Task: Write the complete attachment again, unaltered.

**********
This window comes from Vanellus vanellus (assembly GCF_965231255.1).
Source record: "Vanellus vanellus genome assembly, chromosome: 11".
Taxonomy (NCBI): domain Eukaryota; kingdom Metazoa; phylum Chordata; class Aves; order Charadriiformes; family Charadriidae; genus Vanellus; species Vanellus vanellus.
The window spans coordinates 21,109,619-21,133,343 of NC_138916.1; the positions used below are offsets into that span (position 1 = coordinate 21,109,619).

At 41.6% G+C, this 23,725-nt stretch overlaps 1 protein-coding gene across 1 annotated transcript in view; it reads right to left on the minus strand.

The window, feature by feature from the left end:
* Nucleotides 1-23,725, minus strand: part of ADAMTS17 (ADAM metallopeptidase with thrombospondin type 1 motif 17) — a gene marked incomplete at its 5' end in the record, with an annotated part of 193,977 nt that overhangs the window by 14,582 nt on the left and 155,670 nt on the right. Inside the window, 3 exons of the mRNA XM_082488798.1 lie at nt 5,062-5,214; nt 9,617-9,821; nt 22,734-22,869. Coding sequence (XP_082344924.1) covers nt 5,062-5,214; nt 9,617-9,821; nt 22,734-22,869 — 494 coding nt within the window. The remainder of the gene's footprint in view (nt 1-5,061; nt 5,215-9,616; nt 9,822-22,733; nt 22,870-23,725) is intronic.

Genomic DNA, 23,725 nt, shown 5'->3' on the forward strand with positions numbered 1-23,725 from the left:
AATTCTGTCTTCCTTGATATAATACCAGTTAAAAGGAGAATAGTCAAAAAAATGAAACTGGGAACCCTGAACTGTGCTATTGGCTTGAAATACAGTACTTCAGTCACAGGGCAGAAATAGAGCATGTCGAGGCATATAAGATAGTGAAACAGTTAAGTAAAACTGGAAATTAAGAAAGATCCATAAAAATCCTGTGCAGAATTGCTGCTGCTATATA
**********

This window comes from Vanellus vanellus (assembly GCF_965231255.1).
Source record: "Vanellus vanellus genome assembly, chromosome: 11".
Taxonomy (NCBI): domain Eukaryota; kingdom Metazoa; phylum Chordata; class Aves; order Charadriiformes; family Charadriidae; genus Vanellus; species Vanellus vanellus.
The window spans coordinates 21,109,619-21,133,343 of NC_138916.1; the positions used below are offsets into that span (position 1 = coordinate 21,109,619).

At 41.6% G+C, this 23,725-nt stretch overlaps 1 protein-coding gene across 1 annotated transcript in view; it reads right to left on the minus strand.

The window, feature by feature from the left end:
* Nucleotides 1-23,725, minus strand: part of ADAMTS17 (ADAM metallopeptidase with thrombospondin type 1 motif 17) — a gene marked incomplete at its 5' end in the record, with an annotated part of 193,977 nt that overhangs the window by 14,582 nt on the left and 155,670 nt on the right. Inside the window, 3 exons of the mRNA XM_082488798.1 lie at nt 5,062-5,214; nt 9,617-9,821; nt 22,734-22,869. Coding sequence (XP_082344924.1) covers nt 5,062-5,214; nt 9,617-9,821; nt 22,734-22,869 — 494 coding nt within the window. The remainder of the gene's footprint in view (nt 1-5,061; nt 5,215-9,616; nt 9,822-22,733; nt 22,870-23,725) is intronic.

Genomic DNA, 23,725 nt, shown 5'->3' on the forward strand with positions numbered 1-23,725 from the left:
AATTCTGTCTTCCTTGATATAATACCAGTTAAAAGGAGAATAGTCAAAAAAATGAAACTGGGAACCCTGAACTGTGCTATTGGCTTGAAATACAGTACTTCAGTCACAGGGCAGAAATAGAGCATGTCGAGGCATATAAGATAGTGAAACAGTTAAGTAAAACTGGAAATTAAGAAAGATCCATAAAAATCCTGTGCAGAATTGCTGCTGCTATATA